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Wine Bars Without the 'Fuss'
By Robert Whitley
May 15, 2007
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I often wonder what makes a good wine bar.

Could it merely be the wine - some combination of outstanding selection and price?

I think not. I base that conclusion on my experience with Bottega del Vino, the Holy Grail of wine bars, located in Verona, Italy. There is no other place quite like Bottega, though owner Severino Barzan tries mightily to replicate his success elsewhere.

Visit the original Bottega in Verona and on any given night scores of customers will be on their feet, literally bellying up to the bar, squinting up at the chalkboard with those 80-some selections by the glass and blocking easy access to those patrons simply trying to navigate from the front door to the restaurant area in the back.

Bottega Verona is first and foremost a place to gather and consume wine. Bottega del Vino in New York, on the other hand, offers a different sort of ambiance. Same great wines by the glass, same d├ęcor, same massive wine list stocked with gems (such as older Barolo or original Super Tuscans) not to be found elsewhere, same rustic Veronese cuisine, though I'm not sure the sauce atop the bigoli is made with horsemeat as it is in Verona.

Bottega New York is first and foremost a restaurant, a place to dine on authentic northern Italian cuisine and order wines from a remarkable list. Hardly anyone stands at the bar and orders glass after glass of eclectic Italian wines while swapping war stories at the end of a long day.

Bottega New York is a grand experience in its own way, but it's not my idea of a wine bar, which seems odd when one considers it was modeled after the greatest wine bar in the world.

Willi's Wine Bar in Paris, which is in the same league as Bottega Verona though not nearly as antica rustica, is another example. Many have attempted to imitate Willi's but few have succeeded, even in a wine savvy city such as Paris.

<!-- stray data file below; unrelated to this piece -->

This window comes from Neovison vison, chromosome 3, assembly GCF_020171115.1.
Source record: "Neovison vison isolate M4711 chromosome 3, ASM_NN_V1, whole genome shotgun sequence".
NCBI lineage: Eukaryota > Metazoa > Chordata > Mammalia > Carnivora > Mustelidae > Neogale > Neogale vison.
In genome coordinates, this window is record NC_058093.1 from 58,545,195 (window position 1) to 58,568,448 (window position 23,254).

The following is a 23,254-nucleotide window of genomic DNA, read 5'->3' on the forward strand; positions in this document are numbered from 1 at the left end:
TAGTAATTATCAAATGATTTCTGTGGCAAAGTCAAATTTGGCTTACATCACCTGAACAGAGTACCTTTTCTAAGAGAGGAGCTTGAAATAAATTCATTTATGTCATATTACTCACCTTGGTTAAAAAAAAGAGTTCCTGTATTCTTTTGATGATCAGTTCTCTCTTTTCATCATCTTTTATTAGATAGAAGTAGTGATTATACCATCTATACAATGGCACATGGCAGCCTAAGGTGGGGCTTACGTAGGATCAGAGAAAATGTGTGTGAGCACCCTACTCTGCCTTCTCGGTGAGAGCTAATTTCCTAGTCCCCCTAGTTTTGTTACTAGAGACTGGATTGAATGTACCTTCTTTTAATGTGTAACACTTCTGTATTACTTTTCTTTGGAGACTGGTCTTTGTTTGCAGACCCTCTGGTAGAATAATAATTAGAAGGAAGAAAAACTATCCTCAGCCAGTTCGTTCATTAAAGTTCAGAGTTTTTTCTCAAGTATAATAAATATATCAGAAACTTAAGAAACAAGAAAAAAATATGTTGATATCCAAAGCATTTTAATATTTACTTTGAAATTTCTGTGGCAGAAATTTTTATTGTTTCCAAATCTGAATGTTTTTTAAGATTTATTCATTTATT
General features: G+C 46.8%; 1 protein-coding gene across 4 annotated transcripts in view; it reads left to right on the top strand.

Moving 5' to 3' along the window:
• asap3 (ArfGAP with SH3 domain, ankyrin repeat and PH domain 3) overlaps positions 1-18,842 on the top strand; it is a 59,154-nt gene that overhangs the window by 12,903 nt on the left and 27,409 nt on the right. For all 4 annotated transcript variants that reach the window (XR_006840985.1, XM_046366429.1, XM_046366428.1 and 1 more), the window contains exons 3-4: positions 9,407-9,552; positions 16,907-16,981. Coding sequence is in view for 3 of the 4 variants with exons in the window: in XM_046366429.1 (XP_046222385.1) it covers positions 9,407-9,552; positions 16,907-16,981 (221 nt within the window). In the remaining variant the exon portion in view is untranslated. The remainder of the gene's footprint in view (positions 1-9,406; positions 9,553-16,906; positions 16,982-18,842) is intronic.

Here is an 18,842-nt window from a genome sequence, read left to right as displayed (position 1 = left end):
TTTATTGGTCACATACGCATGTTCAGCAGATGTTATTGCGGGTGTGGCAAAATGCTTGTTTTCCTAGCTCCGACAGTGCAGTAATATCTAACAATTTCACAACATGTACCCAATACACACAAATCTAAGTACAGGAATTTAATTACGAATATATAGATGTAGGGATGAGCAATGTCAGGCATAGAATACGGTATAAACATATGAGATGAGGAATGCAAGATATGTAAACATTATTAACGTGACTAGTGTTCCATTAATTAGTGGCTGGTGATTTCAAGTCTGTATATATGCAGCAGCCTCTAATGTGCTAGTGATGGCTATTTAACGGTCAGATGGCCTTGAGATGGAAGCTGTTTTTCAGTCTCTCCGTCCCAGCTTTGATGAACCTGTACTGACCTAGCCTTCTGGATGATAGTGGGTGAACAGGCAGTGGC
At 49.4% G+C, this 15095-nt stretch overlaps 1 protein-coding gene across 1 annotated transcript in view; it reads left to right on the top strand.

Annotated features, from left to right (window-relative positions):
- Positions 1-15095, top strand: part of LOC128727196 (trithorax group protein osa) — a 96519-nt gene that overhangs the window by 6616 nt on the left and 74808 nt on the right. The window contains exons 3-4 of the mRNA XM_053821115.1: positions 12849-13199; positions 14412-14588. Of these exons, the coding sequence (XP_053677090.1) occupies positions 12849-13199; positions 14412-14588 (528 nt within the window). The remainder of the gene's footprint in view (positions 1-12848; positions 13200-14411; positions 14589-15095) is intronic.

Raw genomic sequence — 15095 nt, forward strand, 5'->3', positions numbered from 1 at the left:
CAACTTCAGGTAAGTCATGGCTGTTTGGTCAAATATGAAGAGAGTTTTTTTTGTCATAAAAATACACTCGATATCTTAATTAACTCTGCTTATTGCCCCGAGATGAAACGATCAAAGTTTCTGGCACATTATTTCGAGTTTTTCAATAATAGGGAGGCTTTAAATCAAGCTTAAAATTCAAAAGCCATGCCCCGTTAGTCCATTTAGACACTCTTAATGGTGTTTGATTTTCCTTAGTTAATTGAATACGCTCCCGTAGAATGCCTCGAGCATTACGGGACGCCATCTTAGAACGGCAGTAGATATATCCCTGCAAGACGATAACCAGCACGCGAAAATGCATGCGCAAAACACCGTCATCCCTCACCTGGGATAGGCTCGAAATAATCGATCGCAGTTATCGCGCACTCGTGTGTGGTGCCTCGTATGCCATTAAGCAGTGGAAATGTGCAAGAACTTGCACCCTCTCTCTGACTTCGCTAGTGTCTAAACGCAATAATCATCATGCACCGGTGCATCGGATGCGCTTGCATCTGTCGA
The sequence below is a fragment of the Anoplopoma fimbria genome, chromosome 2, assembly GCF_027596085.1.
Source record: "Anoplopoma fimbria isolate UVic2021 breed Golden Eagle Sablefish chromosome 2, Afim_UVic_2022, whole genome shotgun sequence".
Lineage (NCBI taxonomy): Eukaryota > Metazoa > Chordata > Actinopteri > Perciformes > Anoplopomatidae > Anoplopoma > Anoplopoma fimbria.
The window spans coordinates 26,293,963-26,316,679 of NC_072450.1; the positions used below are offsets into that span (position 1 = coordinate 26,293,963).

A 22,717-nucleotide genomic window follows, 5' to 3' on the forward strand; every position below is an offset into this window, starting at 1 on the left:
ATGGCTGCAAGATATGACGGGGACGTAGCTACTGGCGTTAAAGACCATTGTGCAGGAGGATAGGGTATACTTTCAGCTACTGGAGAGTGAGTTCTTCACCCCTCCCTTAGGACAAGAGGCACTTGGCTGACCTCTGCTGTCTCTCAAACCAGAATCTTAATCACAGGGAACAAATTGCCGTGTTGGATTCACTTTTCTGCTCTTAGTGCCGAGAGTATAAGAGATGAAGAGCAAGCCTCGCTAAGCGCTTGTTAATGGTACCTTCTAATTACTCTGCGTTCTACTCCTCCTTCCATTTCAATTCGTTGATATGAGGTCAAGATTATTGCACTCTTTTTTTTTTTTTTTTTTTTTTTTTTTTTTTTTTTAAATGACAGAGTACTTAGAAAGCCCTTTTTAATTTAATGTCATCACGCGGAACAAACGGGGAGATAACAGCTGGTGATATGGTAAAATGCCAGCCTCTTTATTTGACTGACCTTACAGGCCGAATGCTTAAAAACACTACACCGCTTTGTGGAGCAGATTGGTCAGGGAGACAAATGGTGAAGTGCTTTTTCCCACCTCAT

'I think that a wine bar requires a soul,' said the Brit ex-pat Mark Williamson, who founded Willi's a quarter-century ago. 'It should convey a message and invite discovery through the wines featured on the list, which does not have to be particularly long.

'Secondly, care, thought and excitement should evolve around the featured selections by the glass, which are so much more pertinent when they change often. Range and variety in the selections, featuring wines with personality and character are a must.

'Willi's is simply a little French bistro, owned by a singular subject of her Gracious Majesty, where the importance of wine has been exaggerated and is relatively uninhibited. The food, the style of the place and the unfussy service make it what it is.'

I'm coming to the point of view that originality and character are as much a part of the equation as the wine. Yes, the wines must be first-rate, but that alone won't do it.

My good friend Ed Moore, a longtime San Diego restaurateur, has recently hit upon a concept that seems to be working. He owns Third Corner, a wine shop and bistro in the Ocean Beach district. Ed's clientele is younger and the place rocks into the wee hours of the morning, but it's clear they're there for the wine.

Customers can purchase a bottle of wine in the shop and, for only a few dollars more, pop the cork in the restaurant and enjoy their purchase with tapas and light entrees.

'One night I get behind the bar (Ed owns a number of restaurants, which keeps him busy, so he doesn't go behind the bar often) and this young surfer, maybe 25, comes up to me,' said Moore. 'This young guy has traveled around the world to surf, and he's tasted wines from all over. So he asks me, 'Ed, do you have anything from Priorat (this is a trendy wine region in Spain)?'

'Twenty years ago I never would have gotten a question like that from a young surfer.'

I'm not sure what it is, but I'm certain my friend Ed Moore is on to something. He's struck the right ambiance with the right combination of wine selection and price and his place is now a destination for young people thirsty for a glass of eclectic wine to go with great conversation and a late-night nibble.

Perhaps there is nothing more than that to the answer of what makes a good wine bar. It should be nourishment for the mind as well as the body. All three of the wine bars I've mentioned have that common thread despite other differences. And all three deliver what Mark Williamson of Willi's called 'unfussy' service.

Good wines, good food, good conversation and no fuss equals good wine bar. Works for me!

Contact Robert at rwhitley@winereviewonline.com.